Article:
Working in the heart of Times Square, you witness a lot of shenanigans on a day-in-day-out basis. If I shared a lot of these stories with NewsOK intern blog readers, you would never want to eat at any sort of quick-service food establishment again and I could possibly be sued for libel.
The only story I can share is that I was forced out of my office on my birthday by Barbara Walters’ assistant so the famous TV personality could change her outfit.
Barbara Walters’ father was having a street named for him on 48th and Broadway that day. I was in my office, talking to a co-worker about her stint working in the marketing department for Marvel Comics, when the door swung open. A woman with glasses exclaimed, “You need need to leave now!”
“Excuse me?” I said.
Then, in walked Walters.
A non-printable word followed by “It’s Barbara Walters!” fumbled out of my mouth to my co-worker in a state of shock over the absurdity taking place.
I was telling a few of these lurid tales to my fellow intern, Conner Rohwer, and my boss Communities Editor Don Gammill. Both of them in their own way suggested I write a blog about the things I learned in the restaurant industry in New York City, which apply to what I have learned in journalism.
Teamwork is essential. It takes more than one person to run a restaraunt and it takes more than one person to put together a newspaper.
You had better be willing to put in a lot of hard work, long hours and effort to get noticed. Both fields don’t necessarily pay a lot of money, so you need to be passionate about what you’re doing. It shows when you’re not.
Never sit around on your laurels. Always try to be pro-active or find work if you’re not busy.
Be tough on your own personal standards, but easy on people. Both industries are a people-driven.
Even when you’re driven from your own office.
Zola Jesus – In Your Nature (David Lynch Remix)
Zola Jesus is ordinarly not a fan of remixes, but when you have an opportunity to let director David Lynch reinterpret your work, how could one pass up the chance?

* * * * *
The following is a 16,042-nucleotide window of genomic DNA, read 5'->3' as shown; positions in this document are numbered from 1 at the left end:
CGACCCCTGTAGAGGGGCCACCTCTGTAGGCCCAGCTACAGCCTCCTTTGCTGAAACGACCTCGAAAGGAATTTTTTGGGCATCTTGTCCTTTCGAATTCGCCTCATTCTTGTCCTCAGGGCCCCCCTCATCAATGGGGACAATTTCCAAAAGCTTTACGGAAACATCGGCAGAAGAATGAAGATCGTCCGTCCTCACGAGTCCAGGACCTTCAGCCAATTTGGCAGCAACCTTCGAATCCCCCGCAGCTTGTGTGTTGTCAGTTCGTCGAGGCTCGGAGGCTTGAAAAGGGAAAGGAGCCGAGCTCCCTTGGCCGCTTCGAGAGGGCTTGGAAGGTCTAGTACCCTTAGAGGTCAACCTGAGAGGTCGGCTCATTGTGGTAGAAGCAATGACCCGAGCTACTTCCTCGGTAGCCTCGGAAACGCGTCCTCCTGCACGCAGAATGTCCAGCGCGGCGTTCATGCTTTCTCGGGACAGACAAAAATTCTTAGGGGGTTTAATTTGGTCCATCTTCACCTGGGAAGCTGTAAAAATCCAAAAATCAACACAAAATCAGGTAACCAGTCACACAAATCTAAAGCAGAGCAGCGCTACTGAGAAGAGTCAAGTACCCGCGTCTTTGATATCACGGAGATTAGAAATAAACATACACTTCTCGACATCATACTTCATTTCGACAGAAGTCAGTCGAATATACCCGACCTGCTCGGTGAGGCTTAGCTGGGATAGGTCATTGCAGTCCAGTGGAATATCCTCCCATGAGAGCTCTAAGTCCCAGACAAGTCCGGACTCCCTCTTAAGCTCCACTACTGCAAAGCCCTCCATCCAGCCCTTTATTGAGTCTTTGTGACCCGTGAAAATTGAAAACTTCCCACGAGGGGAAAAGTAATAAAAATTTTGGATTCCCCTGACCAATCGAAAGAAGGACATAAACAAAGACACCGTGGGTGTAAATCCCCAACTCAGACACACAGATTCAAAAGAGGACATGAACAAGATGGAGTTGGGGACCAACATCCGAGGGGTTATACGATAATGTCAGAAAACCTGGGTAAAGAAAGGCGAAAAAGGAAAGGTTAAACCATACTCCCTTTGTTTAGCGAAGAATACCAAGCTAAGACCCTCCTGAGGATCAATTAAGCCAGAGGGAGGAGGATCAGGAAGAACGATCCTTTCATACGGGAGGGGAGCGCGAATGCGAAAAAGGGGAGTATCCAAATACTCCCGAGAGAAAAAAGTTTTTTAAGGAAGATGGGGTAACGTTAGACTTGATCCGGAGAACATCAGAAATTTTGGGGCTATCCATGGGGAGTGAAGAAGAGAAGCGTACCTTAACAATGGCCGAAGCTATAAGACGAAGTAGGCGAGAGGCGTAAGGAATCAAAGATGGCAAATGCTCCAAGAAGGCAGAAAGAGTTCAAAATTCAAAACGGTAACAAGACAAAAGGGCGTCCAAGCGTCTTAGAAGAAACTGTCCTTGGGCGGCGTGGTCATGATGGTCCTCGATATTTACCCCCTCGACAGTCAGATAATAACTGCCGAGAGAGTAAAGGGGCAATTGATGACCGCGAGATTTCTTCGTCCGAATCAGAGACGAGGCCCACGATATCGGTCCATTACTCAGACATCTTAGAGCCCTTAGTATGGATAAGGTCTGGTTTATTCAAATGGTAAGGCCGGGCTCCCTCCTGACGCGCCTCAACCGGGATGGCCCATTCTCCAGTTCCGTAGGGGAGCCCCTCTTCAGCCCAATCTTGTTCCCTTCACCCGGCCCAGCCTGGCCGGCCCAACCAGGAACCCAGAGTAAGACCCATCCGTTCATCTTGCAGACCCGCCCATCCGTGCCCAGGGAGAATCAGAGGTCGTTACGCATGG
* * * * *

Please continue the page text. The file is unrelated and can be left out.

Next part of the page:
I enjoy this song, because it’s different than anything out there currently in pop music. It’s dark, forebodding and sultry all at the same time.
I feel like it is my calling in life to spread the word about music people are unfamiliar with in attempt to familiarize them with musicians they are missing out on. One of my absolute favorite musicians is Ted Leo. If you ever have the chance to catch him live, do so. I have attended over a dozen Ted Leo shows anywhere from the South Street Seaport in New York City to my last show in 2010 at the Opolis located in Norman.
For those who aren’t familiar with Ted Leo’s music, he is a punk rock songwriter and musician currently based out of New York City. For those who haven’t heard Ted Leo, what you need to know is he sounds like a mixture of the Clash, Fugazi, The Jam and Elvis Costello. If you enjoy the sound of current musical acts such as Spoon or Jack White, then chances are you will enjoy Ted Leo.
He has played in countless bands ranging from the Sin-Eaters, Chisel, and Ted Leo and the Pharmacists. To date, Leo has released nine different studio albums on a variety of independent music labels ranging from defunct Lookout! and Touch & Go labels, to his current label at Matador Records.
The following videos are just a small sampling of some of my (and my friend Shawn Davis) favorite Ted Leo and the Pharmacist songs.
“Me and Mia” from Shake the Sheets (2004)
One of my favorite things about the song is how it starts off slow then speeds up the tempo once it reaches the chorus. I find “Me and Mia” to be Ted Leo’s most irresistibly catchy song in his entire catalog.
“Bottled In Cork” from the Brutualist Bricks (2010)
“Bottled In Cork” was my favorite song for 2010. What I like about Leo’s songwriting is not only he is very descriptive with his words, but he manages to tell a story in his songs as well. Most of Ted Leo’s songs often have political overtone to them. “Bottled In Cork” is no exception.
“Hearts of Oak” from Hearts of Oak (2003)
Shawn Davis said since the first time he heard “Hearts of Oak” it’s always been his favorite Ted Leo song.
“I hear a lot of The Clash in this, which happens to be my favorite band,” Davis said. “Also, it’s just plain catchy – you can’t hear this and not want to dance. You just can’t. Great tune, great lyrics. It’s very inspiring.”